We have added a red dot to Bucharest and Sighisoara, and a blue dot on the Danube, just above Bulgaria, bottom right. And, always, loom the mountains to the north.
Most importantly Romania’s western border is Hungary. Later Hungary was an Imperial power, but 900 years ago it was a country whose ruler, King Geza II, was concerned about Mongolian enemies to his East. He thought to use Romania as a buffer state to protect his flank and in the middle of the 12th century (he reigned from 1141 to 1162) he encouraged German workers and guild members to colonize Transylvania. Some were miners from Saxony so the colonists ultimately became known as the Transylvania Saxons.
The Saxons spread across this part of central Europe creating 7 hilltop citadels, of which three in Transylvania are thought to be the best-preserved medieval hill towns in Europe. One is Sighisoara, now a UNESCO World Heritage Centre. A Saxon settlement was documented in Sighisoara in 1191.
Sighisoara is one of the few European hilltop cities still inhabited and during our visit we saw more locals than tourists. The town somehow escaped destruction during the communist era and, fortunately, subsequent crass commercialization has been avoided.
The blend of architectural styles is delightful.
Some of the colors in the Main Square are kindergarten bright. The colors make you look up, a reminder that people are delightful, too.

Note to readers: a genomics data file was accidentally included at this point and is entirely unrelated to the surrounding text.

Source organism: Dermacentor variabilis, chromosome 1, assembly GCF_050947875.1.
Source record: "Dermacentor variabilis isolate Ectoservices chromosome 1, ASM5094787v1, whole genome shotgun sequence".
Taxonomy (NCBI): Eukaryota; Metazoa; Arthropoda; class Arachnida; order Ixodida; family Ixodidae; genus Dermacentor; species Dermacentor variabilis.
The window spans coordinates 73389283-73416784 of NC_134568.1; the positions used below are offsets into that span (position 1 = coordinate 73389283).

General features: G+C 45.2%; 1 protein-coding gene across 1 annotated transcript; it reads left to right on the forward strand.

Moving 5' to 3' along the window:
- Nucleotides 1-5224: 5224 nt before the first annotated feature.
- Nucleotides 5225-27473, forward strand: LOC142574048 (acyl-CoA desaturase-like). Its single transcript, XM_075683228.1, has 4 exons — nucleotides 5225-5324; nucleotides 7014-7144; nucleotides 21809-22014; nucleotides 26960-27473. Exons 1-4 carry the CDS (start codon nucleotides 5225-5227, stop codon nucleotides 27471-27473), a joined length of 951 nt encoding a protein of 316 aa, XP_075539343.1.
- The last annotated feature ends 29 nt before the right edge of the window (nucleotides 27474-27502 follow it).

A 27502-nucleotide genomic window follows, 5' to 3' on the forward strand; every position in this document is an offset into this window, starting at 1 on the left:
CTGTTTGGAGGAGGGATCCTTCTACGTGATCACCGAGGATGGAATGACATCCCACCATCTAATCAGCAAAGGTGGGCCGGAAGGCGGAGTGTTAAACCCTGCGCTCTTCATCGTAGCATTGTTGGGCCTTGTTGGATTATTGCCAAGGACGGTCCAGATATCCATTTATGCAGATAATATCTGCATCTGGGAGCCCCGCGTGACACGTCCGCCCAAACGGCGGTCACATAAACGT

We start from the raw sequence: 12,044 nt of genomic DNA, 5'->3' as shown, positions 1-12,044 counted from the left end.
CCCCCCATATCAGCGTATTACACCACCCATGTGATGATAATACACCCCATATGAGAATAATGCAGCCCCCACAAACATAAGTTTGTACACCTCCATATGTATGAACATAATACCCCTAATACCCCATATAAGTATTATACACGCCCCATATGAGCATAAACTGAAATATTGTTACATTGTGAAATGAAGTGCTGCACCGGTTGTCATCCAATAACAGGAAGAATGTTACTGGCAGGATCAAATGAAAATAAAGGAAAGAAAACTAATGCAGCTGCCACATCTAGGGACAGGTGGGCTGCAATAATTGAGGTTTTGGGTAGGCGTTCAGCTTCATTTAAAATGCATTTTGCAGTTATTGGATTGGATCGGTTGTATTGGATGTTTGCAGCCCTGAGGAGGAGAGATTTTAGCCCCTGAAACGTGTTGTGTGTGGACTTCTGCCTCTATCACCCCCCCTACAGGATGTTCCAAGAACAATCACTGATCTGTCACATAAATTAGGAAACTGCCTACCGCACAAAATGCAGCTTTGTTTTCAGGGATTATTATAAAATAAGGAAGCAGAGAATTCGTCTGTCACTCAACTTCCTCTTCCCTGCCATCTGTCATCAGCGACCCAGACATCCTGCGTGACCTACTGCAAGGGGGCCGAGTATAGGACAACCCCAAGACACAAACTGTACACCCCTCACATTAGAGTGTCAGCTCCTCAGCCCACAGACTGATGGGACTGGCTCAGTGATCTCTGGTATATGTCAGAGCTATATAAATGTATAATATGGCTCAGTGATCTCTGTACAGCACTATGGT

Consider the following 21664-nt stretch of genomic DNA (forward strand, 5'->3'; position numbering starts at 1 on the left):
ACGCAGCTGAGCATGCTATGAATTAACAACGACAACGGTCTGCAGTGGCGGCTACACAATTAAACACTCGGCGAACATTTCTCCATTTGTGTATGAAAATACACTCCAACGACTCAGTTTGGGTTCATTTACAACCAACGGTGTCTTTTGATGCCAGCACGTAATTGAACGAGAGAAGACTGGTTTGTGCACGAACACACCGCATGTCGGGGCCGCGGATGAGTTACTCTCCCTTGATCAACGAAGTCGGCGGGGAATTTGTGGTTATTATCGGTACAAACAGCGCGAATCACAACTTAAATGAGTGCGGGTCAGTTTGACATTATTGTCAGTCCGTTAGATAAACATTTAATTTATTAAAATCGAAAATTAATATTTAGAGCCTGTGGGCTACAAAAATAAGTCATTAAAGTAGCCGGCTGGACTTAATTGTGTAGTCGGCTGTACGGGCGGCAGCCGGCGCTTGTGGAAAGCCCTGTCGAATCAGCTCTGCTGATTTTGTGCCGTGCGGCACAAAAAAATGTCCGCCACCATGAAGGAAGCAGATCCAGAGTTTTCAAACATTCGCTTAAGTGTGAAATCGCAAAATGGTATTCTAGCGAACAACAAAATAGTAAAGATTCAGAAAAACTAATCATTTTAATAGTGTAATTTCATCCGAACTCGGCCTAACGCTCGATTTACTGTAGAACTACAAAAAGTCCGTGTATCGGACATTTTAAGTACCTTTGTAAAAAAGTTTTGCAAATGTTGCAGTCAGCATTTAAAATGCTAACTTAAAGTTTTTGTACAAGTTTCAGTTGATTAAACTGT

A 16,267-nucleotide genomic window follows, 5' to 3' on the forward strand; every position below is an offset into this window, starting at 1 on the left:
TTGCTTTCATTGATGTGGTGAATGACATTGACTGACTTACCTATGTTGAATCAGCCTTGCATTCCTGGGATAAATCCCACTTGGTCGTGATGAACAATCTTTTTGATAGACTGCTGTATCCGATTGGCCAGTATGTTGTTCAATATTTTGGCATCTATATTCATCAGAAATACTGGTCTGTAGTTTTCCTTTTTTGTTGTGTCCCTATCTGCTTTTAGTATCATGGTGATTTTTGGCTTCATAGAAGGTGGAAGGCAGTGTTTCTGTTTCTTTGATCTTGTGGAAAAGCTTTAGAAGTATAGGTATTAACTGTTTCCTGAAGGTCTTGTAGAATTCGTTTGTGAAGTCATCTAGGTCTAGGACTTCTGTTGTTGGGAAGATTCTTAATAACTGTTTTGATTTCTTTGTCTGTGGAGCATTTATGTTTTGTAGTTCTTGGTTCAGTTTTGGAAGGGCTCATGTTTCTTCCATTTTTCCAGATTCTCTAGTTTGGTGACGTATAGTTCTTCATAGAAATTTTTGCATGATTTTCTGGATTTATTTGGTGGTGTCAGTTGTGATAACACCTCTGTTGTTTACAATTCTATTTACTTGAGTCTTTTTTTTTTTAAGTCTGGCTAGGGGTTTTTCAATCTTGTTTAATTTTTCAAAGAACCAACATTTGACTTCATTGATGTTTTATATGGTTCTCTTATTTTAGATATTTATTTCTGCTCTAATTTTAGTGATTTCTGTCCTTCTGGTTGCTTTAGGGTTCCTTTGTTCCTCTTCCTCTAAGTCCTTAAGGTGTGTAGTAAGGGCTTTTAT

We have stood in the Sistine Chapel in the Vatican Museum where mobs of tourists destroyed its charm. We have been trampled in French railway stations by similar masses and almost knocked over by belligerent cyclists in Amsterdam as we crossed their bicycling lanes. And we’ve each suffered pickpocketing: one in Belgium and the other in Italy.
You see locals everywhere: dragging their bikes up interminable stairs. Hurrying along centuries-old cobblestone streets, unaware that Americans sometimes call those “physical therapy for the feet.” And, in the few shops in the lower part of town, you see them fastidiously sweeping the sidewalk in front of their shops, to give them an edge in business.
But those incidents were less to do with national characteristics and more to do with the explosion of what every country wants: “the clean industry,” tourism. And crowds.
Rural Romania and Eastern Europe have not yet been discovered by American visitors. Today’s American cheerfully monolingual travelers need to buy good guide and phrase books, decent maps, see if their smart phone has a translation app, and, maybe, explore the Rail Europe website. That’s work, of course!
The reward is meeting a gracious welcoming people and, if you avoid midsummer, enjoying a relatively uncrowded vacation in lands where everything looks so different.
The Andersons, who live in San Diego, are the resident travel & cruise columnists for Physician's Money Digest. Nancy is a former nursing educator, Eric a retired MD. The one-time president of the NH Academy of Family Practice, Eric is the only physician in the Society of American Travel Writers. He has also written five books, the last called The Man Who Cried Orange: Stories from a Doctor's Life.